Don’t be cloud-confused

This is the fourth and final blogpost of a series based on a panel discussion at the Resilience in Secondary Cities Forum, a two-day conference jointly organized by the Lee Kuan Yew School of Public Affairs, Oxfam, and Microsoft in March 2013. Four panelists were joined by 30 mayors from secondary cities in Indonesia, the Philippines, Thailand, and Vietnam to explore solutions on addressing pressing urban problems and discuss how technology can help build cities of the future.

You may also want to read Part 1, Part 2 and Part 3.

Future-proofing cities: Health, Education, Public Safety, and Cloud Technologies (Part 4)

David Chandra, Director for Public Sector Cloud Services, Microsoft Asia

David Chandra, Director for Public Sector Cloud Services, Asia, discusses how organizations – SMBs and enterprises – can be enabled by the cloud. Among the 3 different types of clouds, leverage the one best suited to your needs. Are you a laggard, follower or leader?

For the past few years, there have been plenty of conversations about the cloud and how effective it is. Yet, there are those who still don’t quite understand what the cloud is and what it can truly enable. According to David Chandra, Director for Public Sector Cloud Services, Asia, Microsoft, anyone who has ever owned and used a Hotmail, Yahoo! mail or Gmail account for email has experienced the cloud and its benefits. But the cloud is capable of much more. It is also designed to help small and medium businesses (SMBs) carry out key business activities such as outsourcing business processes and communicating with international customers.

Late last year, Microsoft commissioned an independent study together with the Boston Consulting Group to survey 4,000 SMBs across five countries to find out more about their business habits and impact on their local economy. The results found that SMBs are very often the key economic drivers in many countries. In countries like China, SMBs are have a tremendous impact in terms of how much they contribute to the country’s gross domestic product (GDP) and drive up employment rates.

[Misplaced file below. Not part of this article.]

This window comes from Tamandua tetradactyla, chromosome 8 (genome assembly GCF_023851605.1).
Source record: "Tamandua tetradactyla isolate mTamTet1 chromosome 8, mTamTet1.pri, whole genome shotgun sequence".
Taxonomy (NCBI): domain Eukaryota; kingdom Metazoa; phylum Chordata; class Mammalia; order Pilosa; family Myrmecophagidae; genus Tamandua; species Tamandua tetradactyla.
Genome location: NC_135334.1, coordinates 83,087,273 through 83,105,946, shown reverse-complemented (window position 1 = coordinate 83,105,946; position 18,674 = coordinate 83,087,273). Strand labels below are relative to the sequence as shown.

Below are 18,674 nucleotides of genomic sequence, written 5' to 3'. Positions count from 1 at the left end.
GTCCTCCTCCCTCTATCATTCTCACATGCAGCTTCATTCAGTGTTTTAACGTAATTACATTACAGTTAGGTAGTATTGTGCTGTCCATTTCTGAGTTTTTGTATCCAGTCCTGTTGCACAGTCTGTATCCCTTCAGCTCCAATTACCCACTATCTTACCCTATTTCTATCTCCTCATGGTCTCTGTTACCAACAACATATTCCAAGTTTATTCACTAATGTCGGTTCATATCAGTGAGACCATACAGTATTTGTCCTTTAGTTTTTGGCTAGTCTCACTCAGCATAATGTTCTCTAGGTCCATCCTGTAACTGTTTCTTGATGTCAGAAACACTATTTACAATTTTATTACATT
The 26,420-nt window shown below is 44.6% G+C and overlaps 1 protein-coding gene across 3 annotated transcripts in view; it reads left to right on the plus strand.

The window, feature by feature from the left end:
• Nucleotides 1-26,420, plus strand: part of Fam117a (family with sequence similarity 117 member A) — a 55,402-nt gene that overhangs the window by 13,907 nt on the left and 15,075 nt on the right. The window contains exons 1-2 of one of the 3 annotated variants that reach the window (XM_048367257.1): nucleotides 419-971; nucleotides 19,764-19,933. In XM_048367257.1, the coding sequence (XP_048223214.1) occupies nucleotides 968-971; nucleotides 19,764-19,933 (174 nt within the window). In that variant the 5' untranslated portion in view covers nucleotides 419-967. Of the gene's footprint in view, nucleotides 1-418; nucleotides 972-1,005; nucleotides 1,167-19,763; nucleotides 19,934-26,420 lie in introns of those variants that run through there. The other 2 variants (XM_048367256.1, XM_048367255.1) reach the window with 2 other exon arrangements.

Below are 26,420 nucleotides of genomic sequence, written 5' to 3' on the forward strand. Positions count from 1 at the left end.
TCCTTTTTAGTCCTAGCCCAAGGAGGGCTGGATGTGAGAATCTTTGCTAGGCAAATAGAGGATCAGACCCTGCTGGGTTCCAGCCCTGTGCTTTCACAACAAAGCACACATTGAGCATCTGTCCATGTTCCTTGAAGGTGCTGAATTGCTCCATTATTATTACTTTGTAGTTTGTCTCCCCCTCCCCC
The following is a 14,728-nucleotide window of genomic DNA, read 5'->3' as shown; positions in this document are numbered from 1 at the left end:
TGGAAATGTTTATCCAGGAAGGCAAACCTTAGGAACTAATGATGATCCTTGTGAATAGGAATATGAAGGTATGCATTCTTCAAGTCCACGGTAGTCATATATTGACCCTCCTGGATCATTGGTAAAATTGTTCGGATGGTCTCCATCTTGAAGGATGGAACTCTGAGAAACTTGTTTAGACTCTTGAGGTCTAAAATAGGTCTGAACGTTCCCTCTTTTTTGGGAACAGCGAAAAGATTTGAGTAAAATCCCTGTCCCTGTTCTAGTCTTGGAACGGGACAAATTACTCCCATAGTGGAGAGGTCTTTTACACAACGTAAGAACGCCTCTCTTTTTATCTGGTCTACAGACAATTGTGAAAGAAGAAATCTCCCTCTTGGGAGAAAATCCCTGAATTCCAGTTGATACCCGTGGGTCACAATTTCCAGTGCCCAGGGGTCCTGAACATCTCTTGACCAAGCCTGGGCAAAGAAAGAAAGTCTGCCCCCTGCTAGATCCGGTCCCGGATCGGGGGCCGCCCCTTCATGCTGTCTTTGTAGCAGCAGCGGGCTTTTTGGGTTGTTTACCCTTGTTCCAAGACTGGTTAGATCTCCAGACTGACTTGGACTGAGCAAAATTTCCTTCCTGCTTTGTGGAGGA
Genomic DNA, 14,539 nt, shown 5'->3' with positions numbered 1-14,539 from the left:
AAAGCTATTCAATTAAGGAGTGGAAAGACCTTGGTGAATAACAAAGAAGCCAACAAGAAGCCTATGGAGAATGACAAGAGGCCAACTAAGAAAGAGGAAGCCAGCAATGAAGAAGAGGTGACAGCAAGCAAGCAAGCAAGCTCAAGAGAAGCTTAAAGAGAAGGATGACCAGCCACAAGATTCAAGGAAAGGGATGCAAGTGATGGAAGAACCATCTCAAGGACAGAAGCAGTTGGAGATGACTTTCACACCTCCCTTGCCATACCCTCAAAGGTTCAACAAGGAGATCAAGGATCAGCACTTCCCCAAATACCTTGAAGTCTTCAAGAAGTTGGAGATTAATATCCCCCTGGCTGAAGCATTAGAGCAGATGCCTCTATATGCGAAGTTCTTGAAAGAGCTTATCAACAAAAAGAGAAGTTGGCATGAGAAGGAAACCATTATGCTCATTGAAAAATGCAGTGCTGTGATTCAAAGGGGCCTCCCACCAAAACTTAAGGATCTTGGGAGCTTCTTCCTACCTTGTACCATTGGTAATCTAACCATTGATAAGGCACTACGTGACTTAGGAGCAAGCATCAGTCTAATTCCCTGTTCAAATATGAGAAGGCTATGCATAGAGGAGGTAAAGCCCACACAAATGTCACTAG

According to David, SMBs can be classified into three different categories – laggards, followers, and leaders. Laggards are companies that hardly use or rely on technology. They may use a personal computer or laptop but that is the limit of their IT reliance. Followers are those who may use Microsoft Office and the Internet to work but their core business does not rely on technology. And leaders by definition are those who are avid users of technology and cloud services. David explains that cloud services make sense for SMBs who live and operate out of secondary cities as it reduces the amount of investment needed in physical infrastructure and also removes the hassle of trying to purchase hardware.

There is a clear correlation between technology and revenue generation within the SMB sector. Businesses who adopt or use cloud technologies have found to be growing their revenue 15% faster than their counterparts. In today’s climate the cloud allows businesses to focus on being part of a services economy by helping them to accelerate the outsourcing of business processes such as human resources, finance or accounting.

”Businesses who adopt or use cloud technologies have found to be growing their revenue 15% faster than their counterparts.”

Microsoft has extensive focus on the cloud and David explains that there are three different types of cloud that most people will hear of: the public cloud—you can think of this cloud as the one that provides services such as Outlook, Office 365, and also runs websites hosted by our servers. The second cloud is the service provider cloud that usually refers to a data center owned and set-up by a service provider looking to serve the local community. And last but not least is the private cloud which refers to a self-owned data center and server.

It is important that SMBs and enterprises can easily move between the three cloud options and leverage the one that is most suited to their needs. Whether it is a public, service provider, or private cloud, the ability to seamlessly move between the three allows businesses to place their trust in the right technology as business grows, or as and when demand escalates. This is at the core of Microsoft’s business, to help more companies and individuals migrate to the cloud at their own pace. However, moving to the cloud also poses a set of challenges – broadband is necessary to be able to access cloud services and so is having accessibility to the latest devices. In the long-term government and city leaders also need to consider how to equip people with the education and skills to enable business growth when working with new technologies and help SMBs open up to a broader international market too.

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